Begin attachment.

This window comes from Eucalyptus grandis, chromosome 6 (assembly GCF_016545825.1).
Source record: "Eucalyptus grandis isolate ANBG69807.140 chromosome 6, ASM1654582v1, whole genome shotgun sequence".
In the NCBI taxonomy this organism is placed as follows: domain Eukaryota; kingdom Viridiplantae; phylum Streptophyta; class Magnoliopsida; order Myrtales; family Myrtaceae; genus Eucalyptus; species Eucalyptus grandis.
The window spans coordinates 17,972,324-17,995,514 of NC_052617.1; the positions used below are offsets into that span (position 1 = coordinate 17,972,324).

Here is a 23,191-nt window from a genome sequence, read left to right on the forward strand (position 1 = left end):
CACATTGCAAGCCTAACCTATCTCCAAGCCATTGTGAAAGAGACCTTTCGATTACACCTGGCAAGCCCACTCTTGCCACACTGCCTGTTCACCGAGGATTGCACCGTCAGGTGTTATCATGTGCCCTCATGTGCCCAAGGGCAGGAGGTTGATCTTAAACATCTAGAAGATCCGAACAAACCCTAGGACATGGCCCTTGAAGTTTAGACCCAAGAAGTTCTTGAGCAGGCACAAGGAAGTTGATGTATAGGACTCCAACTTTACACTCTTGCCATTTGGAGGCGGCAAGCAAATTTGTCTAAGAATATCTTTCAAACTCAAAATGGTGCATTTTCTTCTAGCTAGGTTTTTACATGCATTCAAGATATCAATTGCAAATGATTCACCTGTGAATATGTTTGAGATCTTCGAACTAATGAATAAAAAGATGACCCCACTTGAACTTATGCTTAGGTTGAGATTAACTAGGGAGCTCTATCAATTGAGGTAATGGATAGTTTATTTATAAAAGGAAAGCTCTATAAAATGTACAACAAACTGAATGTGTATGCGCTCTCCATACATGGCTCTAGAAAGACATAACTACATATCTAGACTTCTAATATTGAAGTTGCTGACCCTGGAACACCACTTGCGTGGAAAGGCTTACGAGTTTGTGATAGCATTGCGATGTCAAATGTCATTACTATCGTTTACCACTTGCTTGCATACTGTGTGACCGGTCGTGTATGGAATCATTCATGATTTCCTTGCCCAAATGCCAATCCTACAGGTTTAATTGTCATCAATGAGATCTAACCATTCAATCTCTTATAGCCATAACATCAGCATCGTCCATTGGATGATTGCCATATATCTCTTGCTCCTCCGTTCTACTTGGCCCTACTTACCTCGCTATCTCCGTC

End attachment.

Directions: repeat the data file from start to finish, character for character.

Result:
This window comes from Eucalyptus grandis, chromosome 6 (assembly GCF_016545825.1).
Source record: "Eucalyptus grandis isolate ANBG69807.140 chromosome 6, ASM1654582v1, whole genome shotgun sequence".
In the NCBI taxonomy this organism is placed as follows: domain Eukaryota; kingdom Viridiplantae; phylum Streptophyta; class Magnoliopsida; order Myrtales; family Myrtaceae; genus Eucalyptus; species Eucalyptus grandis.
The window spans coordinates 17,972,324-17,995,514 of NC_052617.1; the positions used below are offsets into that span (position 1 = coordinate 17,972,324).

Here is a 23,191-nt window from a genome sequence, read left to right on the forward strand (position 1 = left end):
CACATTGCAAGCCTAACCTATCTCCAAGCCATTGTGAAAGAGACCTTTCGATTACACCTGGCAAGCCCACTCTTGCCACACTGCCTGTTCACCGAGGATTGCACCGTCAGGTGTTATCATGTGCCCTCATGTGCCCAAGGGCAGGAGGTTGATCTTAAACATCTAGAAGATCCGAACAAACCCTAGGACATGGCCCTTGAAGTTTAGACCCAAGAAGTTCTTGAGCAGGCACAAGGAAGTTGATGTATAGGACTCCAACTTTACACTCTTGCCATTTGGAGGCGGCAAGCAAATTTGTCTAAGAATATCTTTCAAACTCAAAATGGTGCATTTTCTTCTAGCTAGGTTTTTACATGCATTCAAGATATCAATTGCAAATGATTCACCTGTGAATATGTTTGAGATCTTCGAACTAATGAATAAAAAGATGACCCCACTTGAACTTATGCTTAGGTTGAGATTAACTAGGGAGCTCTATCAATTGAGGTAATGGATAGTTTATTTATAAAAGGAAAGCTCTATAAAATGTACAACAAACTGAATGTGTATGCGCTCTCCATACATGGCTCTAGAAAGACATAACTACATATCTAGACTTCTAATATTGAAGTTGCTGACCCTGGAACACCACTTGCGTGGAAAGGCTTACGAGTTTGTGATAGCATTGCGATGTCAAATGTCATTACTATCGTTTACCACTTGCTTGCATACTGTGTGACCGGTCGTGTATGGAATCATTCATGATTTCCTTGCCCAAATGCCAATCCTACAGGTTTAATTGTCATCAATGAGATCTAACCATTCAATCTCTTATAGCCATAACATCAGCATCGTCCATTGGATGATTGCCATATATCTCTTGCTCCTCCGTTCTACTTGGCCCTACTTACCTCGCTATCTCCGTC